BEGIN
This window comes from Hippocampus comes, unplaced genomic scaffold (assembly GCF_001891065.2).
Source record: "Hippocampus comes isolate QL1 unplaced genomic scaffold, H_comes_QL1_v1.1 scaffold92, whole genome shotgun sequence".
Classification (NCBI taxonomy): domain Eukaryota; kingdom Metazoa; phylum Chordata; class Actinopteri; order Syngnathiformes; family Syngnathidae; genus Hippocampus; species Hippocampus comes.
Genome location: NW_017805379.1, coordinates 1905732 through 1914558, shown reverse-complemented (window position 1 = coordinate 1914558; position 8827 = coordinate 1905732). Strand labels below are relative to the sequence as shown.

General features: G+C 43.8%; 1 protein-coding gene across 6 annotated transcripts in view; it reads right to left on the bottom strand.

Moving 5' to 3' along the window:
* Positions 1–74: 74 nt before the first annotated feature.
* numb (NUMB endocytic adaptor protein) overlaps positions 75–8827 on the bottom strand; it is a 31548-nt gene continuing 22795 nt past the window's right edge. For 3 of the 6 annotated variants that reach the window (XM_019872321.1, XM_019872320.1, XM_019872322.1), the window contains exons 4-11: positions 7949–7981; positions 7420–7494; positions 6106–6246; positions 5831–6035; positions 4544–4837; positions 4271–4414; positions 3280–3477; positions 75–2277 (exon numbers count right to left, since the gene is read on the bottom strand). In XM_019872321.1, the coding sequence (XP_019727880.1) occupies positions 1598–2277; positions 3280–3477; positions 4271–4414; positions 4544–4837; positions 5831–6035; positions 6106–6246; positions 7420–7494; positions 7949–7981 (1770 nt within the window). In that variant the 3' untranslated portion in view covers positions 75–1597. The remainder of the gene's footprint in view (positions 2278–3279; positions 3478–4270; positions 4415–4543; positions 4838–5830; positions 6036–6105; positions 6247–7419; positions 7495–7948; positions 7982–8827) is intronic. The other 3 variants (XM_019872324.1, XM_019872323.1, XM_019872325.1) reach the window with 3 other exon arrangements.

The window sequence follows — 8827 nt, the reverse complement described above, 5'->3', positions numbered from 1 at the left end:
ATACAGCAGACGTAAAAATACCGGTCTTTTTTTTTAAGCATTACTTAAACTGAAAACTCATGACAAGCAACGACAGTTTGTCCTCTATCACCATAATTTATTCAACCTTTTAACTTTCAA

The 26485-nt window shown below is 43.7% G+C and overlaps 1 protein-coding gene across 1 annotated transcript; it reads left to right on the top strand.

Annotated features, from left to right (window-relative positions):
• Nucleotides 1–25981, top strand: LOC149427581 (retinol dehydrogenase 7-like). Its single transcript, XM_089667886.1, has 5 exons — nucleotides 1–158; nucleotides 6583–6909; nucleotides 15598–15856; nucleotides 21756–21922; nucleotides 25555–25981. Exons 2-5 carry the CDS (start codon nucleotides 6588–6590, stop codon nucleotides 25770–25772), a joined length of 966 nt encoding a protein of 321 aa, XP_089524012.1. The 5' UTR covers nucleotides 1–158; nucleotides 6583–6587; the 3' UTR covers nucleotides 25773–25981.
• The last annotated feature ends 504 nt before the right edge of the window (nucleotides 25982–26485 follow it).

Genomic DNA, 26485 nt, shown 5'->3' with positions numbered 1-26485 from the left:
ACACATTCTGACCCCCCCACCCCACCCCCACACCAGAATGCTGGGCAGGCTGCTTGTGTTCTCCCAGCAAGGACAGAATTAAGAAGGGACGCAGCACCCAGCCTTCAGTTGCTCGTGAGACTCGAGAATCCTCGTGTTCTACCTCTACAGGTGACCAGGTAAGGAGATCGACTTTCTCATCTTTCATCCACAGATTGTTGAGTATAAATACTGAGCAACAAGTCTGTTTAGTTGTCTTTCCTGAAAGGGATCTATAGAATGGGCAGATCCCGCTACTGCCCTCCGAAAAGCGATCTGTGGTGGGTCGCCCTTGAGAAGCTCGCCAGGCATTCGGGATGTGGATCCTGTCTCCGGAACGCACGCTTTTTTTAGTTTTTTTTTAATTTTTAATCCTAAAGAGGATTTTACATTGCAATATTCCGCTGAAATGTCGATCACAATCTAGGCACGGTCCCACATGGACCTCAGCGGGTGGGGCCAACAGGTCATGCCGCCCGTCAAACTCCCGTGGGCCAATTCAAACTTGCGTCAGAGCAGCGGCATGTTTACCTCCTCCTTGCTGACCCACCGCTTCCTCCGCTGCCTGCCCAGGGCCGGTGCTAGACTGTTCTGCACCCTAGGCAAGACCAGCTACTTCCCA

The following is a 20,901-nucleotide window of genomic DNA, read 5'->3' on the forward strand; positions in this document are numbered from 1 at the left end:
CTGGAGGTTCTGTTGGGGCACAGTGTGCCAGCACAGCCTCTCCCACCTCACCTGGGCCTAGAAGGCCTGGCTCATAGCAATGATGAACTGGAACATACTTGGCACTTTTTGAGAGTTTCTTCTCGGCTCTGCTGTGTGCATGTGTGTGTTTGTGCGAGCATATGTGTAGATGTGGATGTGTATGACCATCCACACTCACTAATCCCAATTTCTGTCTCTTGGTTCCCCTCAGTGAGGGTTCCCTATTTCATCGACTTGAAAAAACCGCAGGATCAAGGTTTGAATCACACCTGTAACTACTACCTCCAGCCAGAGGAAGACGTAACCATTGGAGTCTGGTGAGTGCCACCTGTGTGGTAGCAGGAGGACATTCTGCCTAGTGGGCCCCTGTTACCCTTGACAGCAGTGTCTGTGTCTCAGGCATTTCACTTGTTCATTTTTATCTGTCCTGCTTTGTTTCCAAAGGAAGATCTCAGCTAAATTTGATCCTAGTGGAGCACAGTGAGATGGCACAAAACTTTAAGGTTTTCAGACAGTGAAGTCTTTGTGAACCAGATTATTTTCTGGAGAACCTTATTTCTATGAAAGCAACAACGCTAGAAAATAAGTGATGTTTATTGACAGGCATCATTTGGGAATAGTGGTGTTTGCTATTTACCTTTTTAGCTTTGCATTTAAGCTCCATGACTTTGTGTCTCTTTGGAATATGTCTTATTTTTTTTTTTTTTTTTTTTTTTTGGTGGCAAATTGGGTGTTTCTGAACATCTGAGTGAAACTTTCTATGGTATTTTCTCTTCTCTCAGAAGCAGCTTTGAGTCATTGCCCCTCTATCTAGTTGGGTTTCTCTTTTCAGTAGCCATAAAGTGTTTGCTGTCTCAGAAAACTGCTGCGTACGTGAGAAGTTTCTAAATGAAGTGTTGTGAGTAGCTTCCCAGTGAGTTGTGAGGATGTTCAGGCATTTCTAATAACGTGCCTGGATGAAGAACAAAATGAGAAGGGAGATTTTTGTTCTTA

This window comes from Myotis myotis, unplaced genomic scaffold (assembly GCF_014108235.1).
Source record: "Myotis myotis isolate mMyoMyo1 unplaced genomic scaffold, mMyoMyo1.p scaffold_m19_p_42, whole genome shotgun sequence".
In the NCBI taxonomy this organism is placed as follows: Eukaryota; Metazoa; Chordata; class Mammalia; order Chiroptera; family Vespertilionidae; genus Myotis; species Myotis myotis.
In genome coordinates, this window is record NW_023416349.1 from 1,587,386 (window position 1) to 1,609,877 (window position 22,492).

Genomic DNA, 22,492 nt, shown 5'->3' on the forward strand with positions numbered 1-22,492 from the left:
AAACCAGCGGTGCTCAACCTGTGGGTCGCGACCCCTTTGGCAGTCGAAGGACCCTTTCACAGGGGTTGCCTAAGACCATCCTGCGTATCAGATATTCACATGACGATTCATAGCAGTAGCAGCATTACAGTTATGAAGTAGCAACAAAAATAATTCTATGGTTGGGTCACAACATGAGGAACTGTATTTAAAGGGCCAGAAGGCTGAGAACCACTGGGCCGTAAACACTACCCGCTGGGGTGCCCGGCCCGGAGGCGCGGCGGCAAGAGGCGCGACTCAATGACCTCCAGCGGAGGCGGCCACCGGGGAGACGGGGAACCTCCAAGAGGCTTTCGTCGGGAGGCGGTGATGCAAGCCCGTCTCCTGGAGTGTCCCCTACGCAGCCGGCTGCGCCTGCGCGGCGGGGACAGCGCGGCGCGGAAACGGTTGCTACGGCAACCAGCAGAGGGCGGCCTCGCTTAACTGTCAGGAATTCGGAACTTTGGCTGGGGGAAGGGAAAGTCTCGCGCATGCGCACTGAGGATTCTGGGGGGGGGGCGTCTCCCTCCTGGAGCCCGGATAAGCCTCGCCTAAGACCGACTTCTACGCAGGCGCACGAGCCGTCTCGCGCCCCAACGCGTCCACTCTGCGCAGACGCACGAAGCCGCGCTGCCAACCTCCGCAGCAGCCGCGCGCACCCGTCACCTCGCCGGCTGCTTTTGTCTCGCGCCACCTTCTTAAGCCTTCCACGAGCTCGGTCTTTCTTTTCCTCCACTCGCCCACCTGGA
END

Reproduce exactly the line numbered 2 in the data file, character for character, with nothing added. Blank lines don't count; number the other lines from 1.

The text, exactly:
Source record: "Hippocampus comes isolate QL1 unplaced genomic scaffold, H_comes_QL1_v1.1 scaffold92, whole genome shotgun sequence".